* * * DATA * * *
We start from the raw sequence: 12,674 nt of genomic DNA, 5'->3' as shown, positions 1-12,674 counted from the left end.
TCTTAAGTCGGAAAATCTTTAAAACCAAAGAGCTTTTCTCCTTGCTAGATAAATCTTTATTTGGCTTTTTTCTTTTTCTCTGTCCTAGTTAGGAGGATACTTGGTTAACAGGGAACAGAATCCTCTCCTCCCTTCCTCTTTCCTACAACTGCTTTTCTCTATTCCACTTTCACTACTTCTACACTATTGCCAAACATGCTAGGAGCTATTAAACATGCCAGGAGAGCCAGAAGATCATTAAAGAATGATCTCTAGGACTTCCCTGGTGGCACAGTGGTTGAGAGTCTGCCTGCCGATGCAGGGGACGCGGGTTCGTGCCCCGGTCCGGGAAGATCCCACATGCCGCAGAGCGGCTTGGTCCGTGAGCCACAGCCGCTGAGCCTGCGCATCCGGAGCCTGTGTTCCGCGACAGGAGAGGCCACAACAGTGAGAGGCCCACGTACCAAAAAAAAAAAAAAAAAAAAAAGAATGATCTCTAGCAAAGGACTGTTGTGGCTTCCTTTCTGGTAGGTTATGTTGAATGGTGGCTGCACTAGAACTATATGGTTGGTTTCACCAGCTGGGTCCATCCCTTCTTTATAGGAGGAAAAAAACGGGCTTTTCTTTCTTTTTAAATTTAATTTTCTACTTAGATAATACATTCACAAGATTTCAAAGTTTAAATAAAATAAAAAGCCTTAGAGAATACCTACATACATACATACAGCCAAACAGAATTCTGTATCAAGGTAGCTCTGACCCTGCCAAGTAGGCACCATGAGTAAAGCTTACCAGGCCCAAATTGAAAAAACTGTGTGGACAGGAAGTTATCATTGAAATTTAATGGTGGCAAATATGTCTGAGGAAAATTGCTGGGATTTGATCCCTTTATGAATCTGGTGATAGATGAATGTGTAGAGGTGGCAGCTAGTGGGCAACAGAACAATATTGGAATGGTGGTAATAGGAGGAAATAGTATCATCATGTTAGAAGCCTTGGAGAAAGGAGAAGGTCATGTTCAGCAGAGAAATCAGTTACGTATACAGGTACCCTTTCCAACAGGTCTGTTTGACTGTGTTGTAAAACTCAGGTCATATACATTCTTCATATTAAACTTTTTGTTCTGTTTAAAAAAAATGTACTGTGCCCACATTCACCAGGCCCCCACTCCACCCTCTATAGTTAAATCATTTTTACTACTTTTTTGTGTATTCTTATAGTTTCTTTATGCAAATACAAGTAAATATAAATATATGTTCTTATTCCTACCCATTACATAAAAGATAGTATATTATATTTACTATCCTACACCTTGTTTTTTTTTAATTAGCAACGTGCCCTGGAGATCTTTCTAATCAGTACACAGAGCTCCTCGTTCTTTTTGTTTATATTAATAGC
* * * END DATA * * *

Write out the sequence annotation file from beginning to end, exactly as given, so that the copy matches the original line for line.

We start from the raw sequence: 12,674 nt of genomic DNA, 5'->3' as shown, positions 1-12,674 counted from the left end.
TCTTAAGTCGGAAAATCTTTAAAACCAAAGAGCTTTTCTCCTTGCTAGATAAATCTTTATTTGGCTTTTTTCTTTTTCTCTGTCCTAGTTAGGAGGATACTTGGTTAACAGGGAACAGAATCCTCTCCTCCCTTCCTCTTTCCTACAACTGCTTTTCTCTATTCCACTTTCACTACTTCTACACTATTGCCAAACATGCTAGGAGCTATTAAACATGCCAGGAGAGCCAGAAGATCATTAAAGAATGATCTCTAGGACTTCCCTGGTGGCACAGTGGTTGAGAGTCTGCCTGCCGATGCAGGGGACGCGGGTTCGTGCCCCGGTCCGGGAAGATCCCACATGCCGCAGAGCGGCTTGGTCCGTGAGCCACAGCCGCTGAGCCTGCGCATCCGGAGCCTGTGTTCCGCGACAGGAGAGGCCACAACAGTGAGAGGCCCACGTACCAAAAAAAAAAAAAAAAAAAAAAGAATGATCTCTAGCAAAGGACTGTTGTGGCTTCCTTTCTGGTAGGTTATGTTGAATGGTGGCTGCACTAGAACTATATGGTTGGTTTCACCAGCTGGGTCCATCCCTTCTTTATAGGAGGAAAAAAACGGGCTTTTCTTTCTTTTTAAATTTAATTTTCTACTTAGATAATACATTCACAAGATTTCAAAGTTTAAATAAAATAAAAAGCCTTAGAGAATACCTACATACATACATACAGCCAAACAGAATTCTGTATCAAGGTAGCTCTGACCCTGCCAAGTAGGCACCATGAGTAAAGCTTACCAGGCCCAAATTGAAAAAACTGTGTGGACAGGAAGTTATCATTGAAATTTAATGGTGGCAAATATGTCTGAGGAAAATTGCTGGGATTTGATCCCTTTATGAATCTGGTGATAGATGAATGTGTAGAGGTGGCAGCTAGTGGGCAACAGAACAATATTGGAATGGTGGTAATAGGAGGAAATAGTATCATCATGTTAGAAGCCTTGGAGAAAGGAGAAGGTCATGTTCAGCAGAGAAATCAGTTACGTATACAGGTACCCTTTCCAACAGGTCTGTTTGACTGTGTTGTAAAACTCAGGTCATATACATTCTTCATATTAAACTTTTTGTTCTGTTTAAAAAAAATGTACTGTGCCCACATTCACCAGGCCCCCACTCCACCCTCTATAGTTAAATCATTTTTACTACTTTTTTGTGTATTCTTATAGTTTCTTTATGCAAATACAAGTAAATATAAATATATGTTCTTATTCCTACCCATTACATAAAAGATAGTATATTATATTTACTATCCTACACCTTGTTTTTTTTTAATTAGCAACGTGCCCTGGAGATCTTTCTAATCAGTACACAGAGCTCCTCGTTCTTTTTGTTTATATTAATAGC